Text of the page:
A new study published in the journal JAMA Pediatrics suggests that pregnant people who are exposed to certain chemicals are more likely to deliver their babies prematurely.

The study is the largest on the topic to date, and represents a compilation of 16 prior studies that looked at data from 6,045 pregnant women in the United States. The analysis found that women who have higher concentrations of phthalate metabolites in their urine were more likely to have babies preterm, three or more weeks before the mom's due date.

Dr. Emily Barreett is an associate professor of biostatistics and epidemiology at Rutgers School of Public Health and one of the study’s authors. In the press release, Dr. Barrett said the study provided compelling evidence that everyday chemicals in our environment are problematic.

In an interview with TODAY, she said that our environment and the chemicals we encounter in it have an impact on a woman's ability to have a healthy pregnancy.

Phthalates are also called plasticizers and are manmade chemicals that make plastics more flexible and durable. The Environmental Protection Agency, the Natural Resources Defense Council and the Centers For Disease Control and Prevention have all issued warnings about exposure to the chemicals, as there is rapidly growing evidence that exposure to phthalates adversely affects human health.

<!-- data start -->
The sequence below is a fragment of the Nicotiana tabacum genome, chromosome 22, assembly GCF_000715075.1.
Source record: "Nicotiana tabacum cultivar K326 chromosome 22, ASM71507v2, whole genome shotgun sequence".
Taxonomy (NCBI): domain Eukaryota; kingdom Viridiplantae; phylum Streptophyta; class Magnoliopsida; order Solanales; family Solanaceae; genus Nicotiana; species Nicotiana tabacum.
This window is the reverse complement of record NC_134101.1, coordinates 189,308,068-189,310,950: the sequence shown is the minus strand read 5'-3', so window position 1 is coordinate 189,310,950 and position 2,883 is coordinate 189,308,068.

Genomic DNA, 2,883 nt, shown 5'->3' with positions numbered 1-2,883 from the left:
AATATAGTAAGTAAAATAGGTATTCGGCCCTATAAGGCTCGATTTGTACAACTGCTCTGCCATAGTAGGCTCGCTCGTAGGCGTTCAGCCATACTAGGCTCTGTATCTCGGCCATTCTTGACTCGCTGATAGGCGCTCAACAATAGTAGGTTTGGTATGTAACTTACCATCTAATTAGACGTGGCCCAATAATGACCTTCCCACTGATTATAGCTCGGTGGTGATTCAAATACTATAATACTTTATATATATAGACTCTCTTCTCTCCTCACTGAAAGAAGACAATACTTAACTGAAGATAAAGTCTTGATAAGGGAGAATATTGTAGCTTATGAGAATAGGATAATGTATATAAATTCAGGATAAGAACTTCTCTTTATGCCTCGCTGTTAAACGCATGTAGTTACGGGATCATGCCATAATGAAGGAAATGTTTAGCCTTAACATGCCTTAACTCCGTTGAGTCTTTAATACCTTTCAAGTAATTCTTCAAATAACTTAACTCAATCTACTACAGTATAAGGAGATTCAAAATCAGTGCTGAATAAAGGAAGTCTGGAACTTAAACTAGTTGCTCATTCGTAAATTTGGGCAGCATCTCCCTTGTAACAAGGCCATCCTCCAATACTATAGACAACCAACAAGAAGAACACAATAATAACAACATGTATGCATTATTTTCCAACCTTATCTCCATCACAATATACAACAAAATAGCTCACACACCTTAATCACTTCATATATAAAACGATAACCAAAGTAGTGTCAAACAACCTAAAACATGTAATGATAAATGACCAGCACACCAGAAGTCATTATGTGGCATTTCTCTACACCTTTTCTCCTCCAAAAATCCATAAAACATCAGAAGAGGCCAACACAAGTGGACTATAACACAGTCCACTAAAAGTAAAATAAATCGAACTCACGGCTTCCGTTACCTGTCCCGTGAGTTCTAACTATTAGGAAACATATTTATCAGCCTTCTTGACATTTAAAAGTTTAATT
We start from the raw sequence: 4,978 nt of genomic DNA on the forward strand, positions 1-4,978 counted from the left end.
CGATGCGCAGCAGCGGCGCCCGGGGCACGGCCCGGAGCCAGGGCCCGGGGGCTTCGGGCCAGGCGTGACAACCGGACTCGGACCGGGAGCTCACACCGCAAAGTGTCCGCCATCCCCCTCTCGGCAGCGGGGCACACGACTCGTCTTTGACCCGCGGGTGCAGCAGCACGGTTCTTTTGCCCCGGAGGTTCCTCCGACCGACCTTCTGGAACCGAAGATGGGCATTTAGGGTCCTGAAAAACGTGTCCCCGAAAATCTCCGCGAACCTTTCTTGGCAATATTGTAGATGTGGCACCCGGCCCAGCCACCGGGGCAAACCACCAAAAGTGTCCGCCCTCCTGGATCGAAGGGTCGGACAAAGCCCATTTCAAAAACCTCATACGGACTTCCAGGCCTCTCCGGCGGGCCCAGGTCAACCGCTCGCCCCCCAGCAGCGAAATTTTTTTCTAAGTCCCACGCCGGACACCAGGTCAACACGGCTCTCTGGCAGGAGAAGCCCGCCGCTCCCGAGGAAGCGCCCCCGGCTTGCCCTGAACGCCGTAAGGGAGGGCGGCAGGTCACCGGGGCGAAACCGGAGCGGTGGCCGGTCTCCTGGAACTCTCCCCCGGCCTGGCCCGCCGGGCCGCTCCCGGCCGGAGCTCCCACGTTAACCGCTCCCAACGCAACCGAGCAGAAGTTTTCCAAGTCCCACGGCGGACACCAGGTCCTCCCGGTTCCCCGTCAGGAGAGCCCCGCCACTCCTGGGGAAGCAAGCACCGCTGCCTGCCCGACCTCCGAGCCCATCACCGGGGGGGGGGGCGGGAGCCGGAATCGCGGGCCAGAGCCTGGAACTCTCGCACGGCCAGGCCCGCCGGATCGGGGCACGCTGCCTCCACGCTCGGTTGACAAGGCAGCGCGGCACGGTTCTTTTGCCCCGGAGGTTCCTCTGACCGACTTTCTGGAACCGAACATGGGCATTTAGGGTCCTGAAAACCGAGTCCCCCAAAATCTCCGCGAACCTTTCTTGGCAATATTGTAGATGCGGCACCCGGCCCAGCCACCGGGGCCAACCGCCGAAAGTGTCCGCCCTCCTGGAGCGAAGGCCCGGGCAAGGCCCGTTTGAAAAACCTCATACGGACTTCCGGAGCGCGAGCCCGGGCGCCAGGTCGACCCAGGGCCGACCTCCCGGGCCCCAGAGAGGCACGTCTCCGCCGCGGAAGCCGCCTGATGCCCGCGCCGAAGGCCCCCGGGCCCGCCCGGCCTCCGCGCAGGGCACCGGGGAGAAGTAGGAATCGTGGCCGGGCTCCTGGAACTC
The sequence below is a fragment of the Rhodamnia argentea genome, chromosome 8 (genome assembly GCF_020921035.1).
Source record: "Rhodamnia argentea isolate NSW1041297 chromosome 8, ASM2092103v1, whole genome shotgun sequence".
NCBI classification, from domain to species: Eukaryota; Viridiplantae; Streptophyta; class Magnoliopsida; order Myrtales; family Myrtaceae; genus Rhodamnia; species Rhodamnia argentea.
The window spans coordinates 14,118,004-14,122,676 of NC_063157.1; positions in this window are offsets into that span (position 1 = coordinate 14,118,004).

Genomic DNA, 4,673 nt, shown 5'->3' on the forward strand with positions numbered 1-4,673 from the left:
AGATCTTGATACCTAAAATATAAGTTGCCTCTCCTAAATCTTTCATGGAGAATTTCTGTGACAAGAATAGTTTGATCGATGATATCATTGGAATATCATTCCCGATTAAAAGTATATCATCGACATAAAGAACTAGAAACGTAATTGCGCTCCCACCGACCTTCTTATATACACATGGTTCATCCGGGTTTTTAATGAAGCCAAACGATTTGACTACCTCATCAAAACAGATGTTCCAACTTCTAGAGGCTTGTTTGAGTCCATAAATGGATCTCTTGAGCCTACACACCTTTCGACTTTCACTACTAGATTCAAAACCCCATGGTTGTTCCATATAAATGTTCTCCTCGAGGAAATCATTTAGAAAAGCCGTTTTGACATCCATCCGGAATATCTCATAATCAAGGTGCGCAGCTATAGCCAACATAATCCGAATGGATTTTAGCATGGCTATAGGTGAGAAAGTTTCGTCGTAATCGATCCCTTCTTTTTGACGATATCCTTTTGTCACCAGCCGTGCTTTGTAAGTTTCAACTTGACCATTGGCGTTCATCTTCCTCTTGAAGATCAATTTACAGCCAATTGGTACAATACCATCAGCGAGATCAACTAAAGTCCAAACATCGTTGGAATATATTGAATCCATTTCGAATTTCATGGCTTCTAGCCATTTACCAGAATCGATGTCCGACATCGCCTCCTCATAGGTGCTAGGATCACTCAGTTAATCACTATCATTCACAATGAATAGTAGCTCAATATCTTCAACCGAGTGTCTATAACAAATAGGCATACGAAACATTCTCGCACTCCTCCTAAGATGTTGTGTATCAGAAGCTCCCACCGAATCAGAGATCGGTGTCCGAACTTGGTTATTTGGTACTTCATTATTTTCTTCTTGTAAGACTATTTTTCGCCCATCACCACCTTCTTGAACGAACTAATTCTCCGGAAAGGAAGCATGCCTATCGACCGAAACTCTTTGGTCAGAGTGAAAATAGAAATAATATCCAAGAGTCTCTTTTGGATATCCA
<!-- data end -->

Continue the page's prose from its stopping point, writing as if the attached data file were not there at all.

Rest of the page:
Despite the warnings about the effects, phthalates are still found in a number of household goods. These include:
  • Adhesives
  • Cleaners
  • Liquids in plastic bottles
  • Brightly colored products like ink, paints and toys
  • Items made with soft, flexible plastics
  • Cosmetics like nail polish
  • Creams, lotions, shampoos, body washes, deodorants and diaper creams
  • Certain foods, particularly highly processed foods
People who live near hazardous waste disposal sites or landfills may also be exposed to low levels of phthalates in their drinking water or the air.

It's nearly impossible to avoid chemicals, but there are things one can do to limit exposure. These include:

  • Reading labels and buying things that are paraben, BPA and phthalate free
  • Limit or eliminate fast food intake--wrapping is usually plastic coated and harmful chemicals can leak into food
  • Do not use plastic containers to store or heat food
  • Use glass to microwave foods, not plastic
  • Buy products that are fragrance-free
It's also crucial to avoid exposure to phthalates as much as you can when pregnant as babies in utero are especially vulnerable. Developing children are as well, as phthalate exposure can interfere with brain development and growth, as well as problems with health later in life.

Start small. Start with being aware there are issues and ignoring the noise of the world that tells you you're being too picky. It's too important not to pay attention and avoid as you can.